Are you pregnant and meanwhile anxious? Then give it a read!
Pregnancy is a state during which naturally every woman is cheerful and welcoming to the fortune, yet not easy-going about parenthood.
So, you might be wondering,
- Why is the baby kicking so much or too little?
- How will I bear the labor pains?
What it is to like to be a good mother yet I have no clue? OR
- How the siblings will react to this new tot in our family?
Keep exploring answers for these before you have a busy baby schedule.
Is it usual to become edgy during pregnancy?
Experiencing little worry or a moderate amount of fear during pregnancy is normal just like any change that happens in life, a thrilling and exciting all together. Keep thinking on until the baby is here to smile at you.
Often heard around you, enjoy the experience of being pregnant— Why to worry?
But, if you have ceaseless episodes of being anxious, edgy, persistently low mood, you are unable to concentrate or focus on things, have trouble functioning at work or home. Having a frequent sense of being panic, restlessness, have obsessive thoughts that are much affecting your routine life, it’s time to change that myth now, you may be having anxiety disorder or depression.
Women with anxiety or depression around pregnancy may feel
- Feeling nervous, anxious or on edge frequently
- Extremely sad or depressed mood for most of the time (for at least 2 weeks)
- Loss of interest in things once enjoyed or pleased to do
- Foggy or have trouble completing tasks
- Low energy
- Unusually irritable or angry
- Inability to concentrate
- loss of appetite
- Feeling hopeless
- Getting too much sleep, or difficulty in sleeping
- Guilty or feeling of worthlessness
What factors may pose a serious threat to anxiety during pregnancy?
Anyone can experience depression and anxiety during pregnancy. However, the following risk factors may contribute to intensifying the disorders in pregnant women:
- Patient history of anxiety, mood disorder, such as panic attacks, or depression
- Family history of anxiety or panic attacks.
- Premenstrual dysphoric disorder (PMDD) history
- Previous pregnancy loss or fertility struggles
- Previous pregnancy with complications
- Unintended pregnancy
- Use of abused substances or drugs
- A young mother (under the age of 20)
- Having more than three children
- Living alone
- Experiencing marital conflict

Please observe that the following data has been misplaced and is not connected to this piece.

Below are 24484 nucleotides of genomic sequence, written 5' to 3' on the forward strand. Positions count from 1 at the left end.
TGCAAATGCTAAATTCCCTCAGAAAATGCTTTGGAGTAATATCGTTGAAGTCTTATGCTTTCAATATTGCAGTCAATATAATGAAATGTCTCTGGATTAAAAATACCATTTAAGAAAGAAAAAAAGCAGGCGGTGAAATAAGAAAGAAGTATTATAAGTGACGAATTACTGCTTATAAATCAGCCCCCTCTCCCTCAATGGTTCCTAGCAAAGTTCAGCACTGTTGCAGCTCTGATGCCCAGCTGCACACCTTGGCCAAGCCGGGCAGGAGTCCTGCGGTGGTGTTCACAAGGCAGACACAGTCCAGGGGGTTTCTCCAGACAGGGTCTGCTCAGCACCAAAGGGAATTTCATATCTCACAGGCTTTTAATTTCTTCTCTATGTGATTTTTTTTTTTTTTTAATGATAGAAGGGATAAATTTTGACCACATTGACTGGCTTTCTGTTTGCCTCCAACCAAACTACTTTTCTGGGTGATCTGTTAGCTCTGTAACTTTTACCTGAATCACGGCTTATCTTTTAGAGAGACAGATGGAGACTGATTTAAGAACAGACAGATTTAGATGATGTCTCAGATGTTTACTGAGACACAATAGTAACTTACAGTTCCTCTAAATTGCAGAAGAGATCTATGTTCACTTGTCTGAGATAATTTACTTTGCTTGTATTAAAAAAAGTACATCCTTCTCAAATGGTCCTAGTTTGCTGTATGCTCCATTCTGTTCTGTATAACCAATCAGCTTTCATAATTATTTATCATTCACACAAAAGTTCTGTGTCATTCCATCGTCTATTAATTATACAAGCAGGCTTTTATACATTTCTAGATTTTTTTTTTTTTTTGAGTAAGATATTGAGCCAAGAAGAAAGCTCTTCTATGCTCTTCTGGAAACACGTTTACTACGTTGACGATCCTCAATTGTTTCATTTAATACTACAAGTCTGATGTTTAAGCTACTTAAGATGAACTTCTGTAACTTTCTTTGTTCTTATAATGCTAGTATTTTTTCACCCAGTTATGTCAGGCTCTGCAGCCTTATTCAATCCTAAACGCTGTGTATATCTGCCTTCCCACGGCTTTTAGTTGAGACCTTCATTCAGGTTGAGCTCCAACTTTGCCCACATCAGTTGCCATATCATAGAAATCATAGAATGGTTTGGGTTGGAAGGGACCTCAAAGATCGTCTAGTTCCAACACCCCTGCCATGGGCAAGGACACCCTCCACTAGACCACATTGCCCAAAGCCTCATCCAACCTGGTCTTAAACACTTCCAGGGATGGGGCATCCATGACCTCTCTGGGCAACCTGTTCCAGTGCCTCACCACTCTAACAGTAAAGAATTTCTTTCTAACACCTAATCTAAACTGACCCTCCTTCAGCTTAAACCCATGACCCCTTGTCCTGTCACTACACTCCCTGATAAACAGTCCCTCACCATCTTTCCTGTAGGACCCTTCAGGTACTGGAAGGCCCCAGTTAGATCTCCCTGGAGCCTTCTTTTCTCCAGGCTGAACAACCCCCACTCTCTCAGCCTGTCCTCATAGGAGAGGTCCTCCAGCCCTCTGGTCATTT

- Being divorced, widowed, or separated
- Having poor social support
- Stress at home or work
We all have heard much about postpartum depression. But do you know that a woman can also feel blue during pregnancy? Yes, it’s Beyond ‘Baby Blues’!
So, for the women who are preparing for pregnancy, are pregnant, or gave birth to a child — Here is what you need to catch on!
The word “postpartum” means “after birth, it is the anxiety and depression which a woman can develop after giving birth to a child. Many women start feeling depression sometime within the first year after they have the baby. The most common maternal mental health issue is postpartum depression. According to the Centers for Disease Control and Prevention, postpartum depression hits approximately 15% of women.
Antenatal or perinatal anxiety and depression:
The word “antenatal” means during pregnancy, it s describes the situation when a woman experience anxiety or depression around the time of pregnancy. Millennial women are more likely to experience antenatal anxiety and generation compared to their mothers. Studies reveal that more than 1 out of every 10 women experience anxiety at some point during their pregnancy.
Postpartum Post-Traumatic Stress Disorder:
P-PTSD is a fear associated with a difficult birth and is estimated to affect 9% of new moms. Women with a history of depression and anxiety, who have experienced traumatic childbirth, miscarriage or neonatal death in their past, are most likely to suffer from PTSD symptoms.
Facts and figures
The World Health Organization estimates that approximately 10% of pregnant women and 13% of women who have recently given birth suffer from a mental health disorder like depression. While in developing nations, the rates of maternal mental illness are even higher, affecting an estimated 15.6% of pregnant women and 19.8% new mothers.
Now the question is, can maternal anxiety disorders or depression affect the baby, if left untreated?
The answer to this is yes, very well, as a matter of fact, untreated anxiety disorders and depression pose serious risks to the mother and baby. It can lead to poor nutrition, drinking, smoking, and suicidal behavior of the mother, which eventually can lead to pregnancy complications such as premature birth, low birth weight, and neurodevelopment problems of the newborn.
Studies say when the mother is under stress, a stress hormone, cortisol is produced which can adversely affect the baby’s development. Also, once the baby arrives, a depressed mother may have trouble managing the demands of a newborn and developing a bond with your baby. Research studies have also shown that women with anxiety during pregnancy are more likely to suffer from postpartum depression.
It’s time to talk to a healthcare provider— you should go unnoticed!
Proper screening and treatment of antenatal and postnatal anxiety disorders are crucial. The American Academy of Pediatrics (AAP) has released a policy statement that mothers should be screened for anxiety and depression during pregnancy and after giving birth to have a healthy baby. The American College of Obstetricians and Gynecologists also recommends the health care providers to screen women for depression and anxiety at least once during pregnancy.
Therefore, it is now vital to increase screening and resources to support young pregnant women and minimize the potential widespread effects of depression on mothers, their children, and future generations.
Getting the right help at the right hour is important for both mom and baby.